No. Staff of the superior courts will never ask past or prospective jurors for personal information like financial history, credit card numbers, bank account numbers, or Social Security numbers. Do not provide this type of information to anyone claiming to be associated with the courts, and contact your local jury office if you receive this type of request. If you receive a telephone call, an e-mail or other form of electronic communication from someone identifying himself or herself as a court employee and requesting your personal information, you may be the victim of a jury fraud scam. Please do not provide any information and immediately contact the fraud unit of your local police department and the jury office of your local court.
9. Why do I always get summoned but other people don't?
Selection is random. If you have already responded to a summons or have served in the past 12 months, contact your local jury office. Explain to the staff person that you have been summoned twice in 12 months. It is important for you to contact the court to resolve the problem.
10. What if I have never been summoned but am interested in serving?
Jurors are summoned randomly from countywide lists maintained by the Department of Motor Vehicles and the local registrar of voters. Inclusion in the list of eligible jurors does not guarantee that you will be immediately selected for jury service. If you have not been selected, you may contact the Department of Motor Vehicles and your local registrar of voters to update your mailing address.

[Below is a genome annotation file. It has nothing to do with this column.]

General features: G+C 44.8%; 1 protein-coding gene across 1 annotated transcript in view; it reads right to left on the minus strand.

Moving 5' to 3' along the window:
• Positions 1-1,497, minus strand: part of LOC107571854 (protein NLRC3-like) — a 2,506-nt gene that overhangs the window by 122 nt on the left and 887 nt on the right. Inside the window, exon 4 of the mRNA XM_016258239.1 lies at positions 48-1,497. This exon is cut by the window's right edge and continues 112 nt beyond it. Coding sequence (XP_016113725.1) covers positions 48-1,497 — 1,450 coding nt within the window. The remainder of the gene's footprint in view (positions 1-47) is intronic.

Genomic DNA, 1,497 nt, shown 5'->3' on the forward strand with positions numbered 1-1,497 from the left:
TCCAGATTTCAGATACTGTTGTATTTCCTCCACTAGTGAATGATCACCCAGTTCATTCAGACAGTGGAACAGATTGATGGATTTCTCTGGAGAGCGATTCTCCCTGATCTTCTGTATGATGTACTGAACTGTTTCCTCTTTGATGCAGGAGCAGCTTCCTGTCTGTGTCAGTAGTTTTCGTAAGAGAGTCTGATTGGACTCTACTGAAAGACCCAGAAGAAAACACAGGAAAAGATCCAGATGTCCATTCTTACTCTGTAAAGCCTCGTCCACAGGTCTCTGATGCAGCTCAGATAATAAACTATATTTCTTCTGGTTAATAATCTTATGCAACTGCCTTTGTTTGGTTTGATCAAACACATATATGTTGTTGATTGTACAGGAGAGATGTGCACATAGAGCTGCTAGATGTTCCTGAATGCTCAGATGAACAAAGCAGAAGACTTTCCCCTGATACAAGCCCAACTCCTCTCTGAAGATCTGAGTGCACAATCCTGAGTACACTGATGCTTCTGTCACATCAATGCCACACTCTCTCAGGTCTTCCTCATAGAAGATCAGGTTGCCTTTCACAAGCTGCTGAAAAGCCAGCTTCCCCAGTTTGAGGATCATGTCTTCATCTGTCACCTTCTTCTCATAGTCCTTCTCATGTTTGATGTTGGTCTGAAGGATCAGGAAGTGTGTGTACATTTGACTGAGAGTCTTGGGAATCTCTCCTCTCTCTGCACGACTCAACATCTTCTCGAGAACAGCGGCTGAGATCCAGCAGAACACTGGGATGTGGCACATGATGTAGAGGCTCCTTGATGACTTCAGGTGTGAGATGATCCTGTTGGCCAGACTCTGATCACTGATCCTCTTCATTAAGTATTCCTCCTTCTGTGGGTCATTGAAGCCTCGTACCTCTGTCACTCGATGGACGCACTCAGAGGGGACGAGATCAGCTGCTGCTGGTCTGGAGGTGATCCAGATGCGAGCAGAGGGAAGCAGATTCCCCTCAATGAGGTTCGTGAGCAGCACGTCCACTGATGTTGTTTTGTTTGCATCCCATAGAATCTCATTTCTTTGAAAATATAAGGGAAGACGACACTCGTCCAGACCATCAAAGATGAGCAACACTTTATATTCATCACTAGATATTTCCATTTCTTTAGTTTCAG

11. What if I do not speak English?
You do not need to speak perfect English to serve as a juror. The court uses common, everyday language that people can understand. The work done by the courts affects all people, so it is important that all communities be a part of our justice system. No one person has to know everything. Jurors decide the outcome of a trial as a group, with each member making an important contribution. If you cannot understand English, follow the instructions on the summons or contact the jury office. If you need assistance, a friend or a family member who speaks English can call for you. However, you may still have to come in person to request a disqualification.
12. May I serve on a jury if I am a felon?